Often during penetration tests or security assessments you start from the external network and you try to get to the internal network and overtake as much systems as you can. And as a matter of fact, during penetration tests or security assessments you get shells (more on interactive tty shells here) or even ssh access via certain exploited vulnerabilities or via leaked credentials.
While you have access to a compromised server you also have access to it’s internal network. Unfortunately, you do not want to install lots of scanners and tools on that server (as it is not yours or you might break something), but you still need to scan the internal network. Then you need to pivot in the internal network.
What is pivoting?
Pivoting is the unique technique of using an instance (also referred to as a ‘plant’ or ‘foothold’) to be able to “move” around inside a network. Basically using the first compromise to allow and even aid in the compromise of other otherwise inaccessible systems. In this scenario we will be using it for routing traffic from a normally non-routable network.
What is the best way for pivoting?
Well if you are doing an penetration testing or security assessment and you need to test the internal network, don’t forget to request a VPN access. VPNs are the best way to tunnel your traffic through there internal networks without being restricted.
I do not have a VPN, but I have a shell.
You are in a “bad” spot and you have to be a bit inventive.
Learn about Listen — Listen, Listen — Connect, Connect — Connect pivoting types and try harder!
Option 2 : Be a smart individual, hunt for stored or hardcoded credentials, hunt for users bash history or even cat /etc/shadow to future brute force them.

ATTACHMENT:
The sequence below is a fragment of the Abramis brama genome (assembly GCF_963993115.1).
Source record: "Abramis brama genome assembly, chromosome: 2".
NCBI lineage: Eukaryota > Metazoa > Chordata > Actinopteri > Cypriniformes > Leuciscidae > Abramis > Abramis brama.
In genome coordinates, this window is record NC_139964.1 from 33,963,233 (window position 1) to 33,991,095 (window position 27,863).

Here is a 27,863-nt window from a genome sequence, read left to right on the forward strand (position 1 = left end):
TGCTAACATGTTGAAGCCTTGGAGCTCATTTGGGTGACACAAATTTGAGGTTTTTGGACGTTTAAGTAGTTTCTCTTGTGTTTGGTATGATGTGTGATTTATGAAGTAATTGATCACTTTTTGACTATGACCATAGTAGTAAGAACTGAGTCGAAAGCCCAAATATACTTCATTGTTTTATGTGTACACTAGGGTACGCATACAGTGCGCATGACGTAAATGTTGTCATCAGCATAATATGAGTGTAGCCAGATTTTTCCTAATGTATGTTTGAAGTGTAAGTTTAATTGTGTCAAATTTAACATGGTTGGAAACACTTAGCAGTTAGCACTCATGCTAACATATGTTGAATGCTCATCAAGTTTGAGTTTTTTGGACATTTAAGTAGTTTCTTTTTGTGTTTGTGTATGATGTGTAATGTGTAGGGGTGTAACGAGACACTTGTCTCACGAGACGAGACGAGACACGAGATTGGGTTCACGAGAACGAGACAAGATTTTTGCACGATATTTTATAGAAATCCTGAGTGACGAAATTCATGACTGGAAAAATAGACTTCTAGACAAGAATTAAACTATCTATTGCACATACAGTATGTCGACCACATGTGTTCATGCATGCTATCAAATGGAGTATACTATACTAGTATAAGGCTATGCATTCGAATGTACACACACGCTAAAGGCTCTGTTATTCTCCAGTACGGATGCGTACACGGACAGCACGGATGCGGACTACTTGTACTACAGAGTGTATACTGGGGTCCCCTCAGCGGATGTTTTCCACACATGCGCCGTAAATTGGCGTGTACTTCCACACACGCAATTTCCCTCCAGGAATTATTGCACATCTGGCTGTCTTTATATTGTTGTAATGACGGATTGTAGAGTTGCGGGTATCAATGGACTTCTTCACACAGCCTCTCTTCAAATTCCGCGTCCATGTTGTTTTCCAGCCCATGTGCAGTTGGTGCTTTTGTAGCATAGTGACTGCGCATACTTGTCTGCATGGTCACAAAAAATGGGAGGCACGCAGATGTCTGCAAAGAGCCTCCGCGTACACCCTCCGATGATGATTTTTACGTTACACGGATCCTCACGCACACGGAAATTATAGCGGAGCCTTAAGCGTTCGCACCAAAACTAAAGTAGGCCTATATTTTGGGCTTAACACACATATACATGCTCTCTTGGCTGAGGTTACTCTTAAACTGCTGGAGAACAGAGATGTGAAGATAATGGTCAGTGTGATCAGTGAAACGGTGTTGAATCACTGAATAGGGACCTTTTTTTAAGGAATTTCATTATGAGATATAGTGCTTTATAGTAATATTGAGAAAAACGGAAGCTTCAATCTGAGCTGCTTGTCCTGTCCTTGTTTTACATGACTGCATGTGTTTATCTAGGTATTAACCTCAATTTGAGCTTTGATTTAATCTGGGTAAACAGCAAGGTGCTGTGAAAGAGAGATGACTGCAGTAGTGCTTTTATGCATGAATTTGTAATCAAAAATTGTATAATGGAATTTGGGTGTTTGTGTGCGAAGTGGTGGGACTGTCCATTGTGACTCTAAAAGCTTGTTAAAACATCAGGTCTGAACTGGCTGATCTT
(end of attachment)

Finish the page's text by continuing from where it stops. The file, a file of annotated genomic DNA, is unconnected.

I do not have a VPN, but I have SSH access to a server.
Jackpot. One word: sshuttle
sshuttle - Transparent proxy server that works as a poor man's VPN. Forwards over ssh. Doesn't require admin. Works…
It even speaks by itself and solves the following common case:
- Your client machine (or router) is Linux, FreeBSD, or MacOS.
- You have access to a remote network via ssh.
- You don’t necessarily have admin access on the remote network.
- The remote network has no VPN, or only stupid/complex VPN protocols (IPsec, PPTP, etc). Or maybe you are the admin and you just got frustrated with the awful state of VPN tools.
- You don’t want to create an ssh port forward for every single host/port on the remote network.
- You hate openssh’s port forwarding because it’s randomly slow and/or stupid.
- You can’t use openssh’s PermitTunnel feature because it’s disabled by default on openssh servers; plus it does TCP-over-TCP, which has terrible performance (see below).
sudo pip install sshuttle
sshuttle — dns -r USERNAME@IPADDRESS:PORT 0/0 -vv
And that is it! You are in.
The documentation for the latest development version is available at: http://sshuttle.readthedocs.org/en/latest/